Lufthansa CEO Carsten Spohr and his CFO Remco Steenbergen really gave it their best shot when they tried to make the just-announced capital increase palatable to investors early Monday morning. Spohr, for example, stressed that they now really see that business travel is coming back. Because the summer business had gone so well, Lufthansa would report an operating profit for the third quarter, Steenbergen said. And in the turnaround currently underway, they are structurally taking annual costs of 3.5 billion euros out of the company.
Still, the question arises: why now? The timing of the capital increase, which is expected to bring Lufthansa 2.1 billion euros, is "puzzling," and not just in the view of Bernstein Research analyst Daniel Röska. After all, he says, the share price has been sliding steadily in recent weeks, the main long-haul routes to the U.S. are still largely closed to Europeans, demand is still well below pre-crisis levels, and capacity for 2021 is expected to be just half of what it was in 2019. The question of who will actually form the federal government in Germany in the future and thus set the political direction in environmental and aviation policy has also not yet been answered, adding to the uncertainty. In short, according to Röska, delaying the capital increase until at least the long-haul routes had been reopened would probably have been more popular with investors. But above all, the company does not need any fresh money at the moment.
The presumed answer to the timing question can be found in the fine print and in the archives, so to speak: Lufthansa wants to get rid as quickly as possible of the state shareholding that, in its own perception, restricts it too much entrepreneurially and, above all, serves old traumas of too much state influence among those who have been with the Group for a long time. Back in the early 1990s, when Lufthansa was facing an existential crisis, it was still partly state-owned. On the other hand, it was only able to avoid insolvency last year thanks to state intervention.
Germany, Switzerland, Austria and Belgium provided a total of around nine billion euros - but Lufthansa only had to draw on a fraction of this because it had already regained access to the capital markets with bonds in the fall of 2020.
The Group actually wanted to have repaid the state aid by the time of the German parliamentary elections
When Lufthansa presented its plans for a capital increase in the spring, Spohr had hoped that the airline would repay the state aid - if possible - before the German elections. That hasn't worked out now, but at least it now has a clear timetable not only for that, but also for the exit of the Economic Stabilization Fund (WSF) as a shareholder. Lufthansa plans to repay 1.5 billion euros from the so-called Silent Partnership 1 before the end of October, and another one billion from Silent Partnership 2 by the end of the year. Lufthansa will also cancel the unused portion of Silent Partnership 1, amounting to three billion euros, and will thus no longer have access to it.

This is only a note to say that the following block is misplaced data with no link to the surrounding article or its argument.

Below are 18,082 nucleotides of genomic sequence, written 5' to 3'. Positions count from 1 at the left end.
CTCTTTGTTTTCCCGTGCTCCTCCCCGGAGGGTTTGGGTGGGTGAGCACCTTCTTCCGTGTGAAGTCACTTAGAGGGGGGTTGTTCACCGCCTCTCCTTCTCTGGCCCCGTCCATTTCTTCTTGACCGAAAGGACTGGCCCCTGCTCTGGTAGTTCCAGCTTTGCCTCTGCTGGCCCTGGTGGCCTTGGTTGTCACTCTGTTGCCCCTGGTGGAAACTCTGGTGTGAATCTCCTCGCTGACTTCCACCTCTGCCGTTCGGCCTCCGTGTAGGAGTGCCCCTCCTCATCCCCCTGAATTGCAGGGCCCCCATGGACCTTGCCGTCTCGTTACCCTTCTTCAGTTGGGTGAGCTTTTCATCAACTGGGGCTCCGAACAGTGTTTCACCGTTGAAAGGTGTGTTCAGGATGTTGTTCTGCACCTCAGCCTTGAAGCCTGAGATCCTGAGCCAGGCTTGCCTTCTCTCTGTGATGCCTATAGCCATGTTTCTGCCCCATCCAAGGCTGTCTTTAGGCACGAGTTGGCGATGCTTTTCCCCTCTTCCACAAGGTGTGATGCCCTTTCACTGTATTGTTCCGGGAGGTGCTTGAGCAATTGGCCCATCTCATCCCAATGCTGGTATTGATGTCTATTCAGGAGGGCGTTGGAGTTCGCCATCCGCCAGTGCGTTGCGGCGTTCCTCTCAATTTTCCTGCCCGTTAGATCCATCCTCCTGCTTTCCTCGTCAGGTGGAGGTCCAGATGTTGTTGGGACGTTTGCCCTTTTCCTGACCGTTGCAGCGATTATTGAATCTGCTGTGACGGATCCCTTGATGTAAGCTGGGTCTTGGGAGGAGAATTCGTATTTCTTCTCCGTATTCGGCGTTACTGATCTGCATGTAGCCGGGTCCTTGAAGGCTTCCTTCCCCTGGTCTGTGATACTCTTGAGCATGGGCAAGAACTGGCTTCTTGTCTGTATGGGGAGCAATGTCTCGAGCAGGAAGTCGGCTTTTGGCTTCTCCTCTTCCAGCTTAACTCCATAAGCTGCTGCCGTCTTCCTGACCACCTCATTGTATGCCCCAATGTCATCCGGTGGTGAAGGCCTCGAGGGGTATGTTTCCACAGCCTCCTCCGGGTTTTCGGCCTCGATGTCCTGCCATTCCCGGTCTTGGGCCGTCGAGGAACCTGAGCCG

In this way, Lufthansa avoids expensive interest rates, which would have risen sharply in the coming years for the aid. However, the consequences for the actual state shareholding are also decisive: WSF currently holds a 15.84 percent stake in Lufthansa. Should it participate in the capital increase, it undertakes to start selling its shares after six months at the latest and must have disposed of the entire package after two years at the latest. WSF does not intend to comment on the issue until after the end of the subscription period on October 5.
Should it exercise all subscription rights, it would have to pay 340 million euros for the shares, but it could also sell all or part of the rights. As the shares are being offered significantly below the current stock market price, the federal government could probably make a significant book profit on a subsequent sale. WSF had acquired the original 20 percent stake for a price of 2.50 euros, but had already sold off part of it, also at a large profit.
Lufthansa is offering the new shares at a deep discount: They are to cost 3.58 euros as part of the capital increase, 56 percent below last Friday's closing price. Shareholders can buy one additional share for each share held. However, a consortium of 14 banks fully guarantees the capital increase. Several investment funds managed by Black Rock have committed themselves to fully exercising subscription rights in a volume of 300 million euros. And all Lufthansa Group board members also want to buy as many shares as they are allowed to.